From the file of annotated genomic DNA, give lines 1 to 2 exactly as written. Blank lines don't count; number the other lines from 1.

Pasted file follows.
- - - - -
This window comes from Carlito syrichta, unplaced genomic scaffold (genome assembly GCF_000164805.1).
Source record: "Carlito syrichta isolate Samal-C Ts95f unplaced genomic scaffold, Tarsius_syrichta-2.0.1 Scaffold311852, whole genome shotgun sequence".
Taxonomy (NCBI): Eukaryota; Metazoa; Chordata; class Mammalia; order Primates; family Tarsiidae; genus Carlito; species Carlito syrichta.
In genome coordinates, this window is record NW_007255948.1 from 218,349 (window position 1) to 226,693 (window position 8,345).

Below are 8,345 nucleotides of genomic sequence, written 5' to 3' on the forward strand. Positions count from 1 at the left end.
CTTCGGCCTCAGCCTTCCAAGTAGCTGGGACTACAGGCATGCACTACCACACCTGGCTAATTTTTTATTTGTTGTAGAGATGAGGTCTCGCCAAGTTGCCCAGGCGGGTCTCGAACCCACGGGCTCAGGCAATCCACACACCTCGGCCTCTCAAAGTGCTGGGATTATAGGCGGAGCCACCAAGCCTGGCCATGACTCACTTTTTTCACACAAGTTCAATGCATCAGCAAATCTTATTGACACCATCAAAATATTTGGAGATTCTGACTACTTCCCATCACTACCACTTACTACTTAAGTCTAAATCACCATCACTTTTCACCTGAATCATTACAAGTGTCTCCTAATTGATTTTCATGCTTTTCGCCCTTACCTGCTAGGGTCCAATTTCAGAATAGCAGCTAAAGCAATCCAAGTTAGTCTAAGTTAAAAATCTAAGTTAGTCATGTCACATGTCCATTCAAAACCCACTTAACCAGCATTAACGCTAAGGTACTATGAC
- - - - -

This window comes from Carlito syrichta, unplaced genomic scaffold (genome assembly GCF_000164805.1).
Source record: "Carlito syrichta isolate Samal-C Ts95f unplaced genomic scaffold, Tarsius_syrichta-2.0.1 Scaffold311852, whole genome shotgun sequence".